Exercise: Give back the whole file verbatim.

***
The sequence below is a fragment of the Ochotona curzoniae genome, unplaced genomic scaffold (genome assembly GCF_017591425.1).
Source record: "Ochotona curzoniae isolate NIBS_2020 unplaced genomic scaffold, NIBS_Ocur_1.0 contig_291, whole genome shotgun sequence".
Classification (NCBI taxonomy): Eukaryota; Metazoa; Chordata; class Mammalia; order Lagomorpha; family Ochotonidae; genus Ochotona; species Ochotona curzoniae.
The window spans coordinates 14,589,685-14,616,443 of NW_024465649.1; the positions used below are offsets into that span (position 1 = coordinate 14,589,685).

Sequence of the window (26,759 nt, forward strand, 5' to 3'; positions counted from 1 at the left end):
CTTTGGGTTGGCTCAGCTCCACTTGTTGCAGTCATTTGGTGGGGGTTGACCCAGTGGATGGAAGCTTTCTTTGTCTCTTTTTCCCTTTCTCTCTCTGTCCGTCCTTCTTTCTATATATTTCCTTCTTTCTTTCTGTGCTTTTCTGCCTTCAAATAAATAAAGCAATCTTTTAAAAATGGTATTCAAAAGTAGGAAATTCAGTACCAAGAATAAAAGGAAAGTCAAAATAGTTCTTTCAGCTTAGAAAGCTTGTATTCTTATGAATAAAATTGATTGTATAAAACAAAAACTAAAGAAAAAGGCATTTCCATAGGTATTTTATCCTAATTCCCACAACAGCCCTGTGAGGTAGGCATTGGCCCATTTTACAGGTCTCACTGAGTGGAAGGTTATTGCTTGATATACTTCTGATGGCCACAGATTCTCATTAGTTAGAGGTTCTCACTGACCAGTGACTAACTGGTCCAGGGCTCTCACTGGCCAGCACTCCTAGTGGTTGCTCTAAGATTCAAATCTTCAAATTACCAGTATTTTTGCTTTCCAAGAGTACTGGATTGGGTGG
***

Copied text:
The sequence below is a fragment of the Ochotona curzoniae genome, unplaced genomic scaffold (genome assembly GCF_017591425.1).
Source record: "Ochotona curzoniae isolate NIBS_2020 unplaced genomic scaffold, NIBS_Ocur_1.0 contig_291, whole genome shotgun sequence".
Classification (NCBI taxonomy): Eukaryota; Metazoa; Chordata; class Mammalia; order Lagomorpha; family Ochotonidae; genus Ochotona; species Ochotona curzoniae.
The window spans coordinates 14,589,685-14,616,443 of NW_024465649.1; the positions used below are offsets into that span (position 1 = coordinate 14,589,685).

Sequence of the window (26,759 nt, forward strand, 5' to 3'; positions counted from 1 at the left end):
CTTTGGGTTGGCTCAGCTCCACTTGTTGCAGTCATTTGGTGGGGGTTGACCCAGTGGATGGAAGCTTTCTTTGTCTCTTTTTCCCTTTCTCTCTCTGTCCGTCCTTCTTTCTATATATTTCCTTCTTTCTTTCTGTGCTTTTCTGCCTTCAAATAAATAAAGCAATCTTTTAAAAATGGTATTCAAAAGTAGGAAATTCAGTACCAAGAATAAAAGGAAAGTCAAAATAGTTCTTTCAGCTTAGAAAGCTTGTATTCTTATGAATAAAATTGATTGTATAAAACAAAAACTAAAGAAAAAGGCATTTCCATAGGTATTTTATCCTAATTCCCACAACAGCCCTGTGAGGTAGGCATTGGCCCATTTTACAGGTCTCACTGAGTGGAAGGTTATTGCTTGATATACTTCTGATGGCCACAGATTCTCATTAGTTAGAGGTTCTCACTGACCAGTGACTAACTGGTCCAGGGCTCTCACTGGCCAGCACTCCTAGTGGTTGCTCTAAGATTCAAATCTTCAAATTACCAGTATTTTTGCTTTCCAAGAGTACTGGATTGGGTGG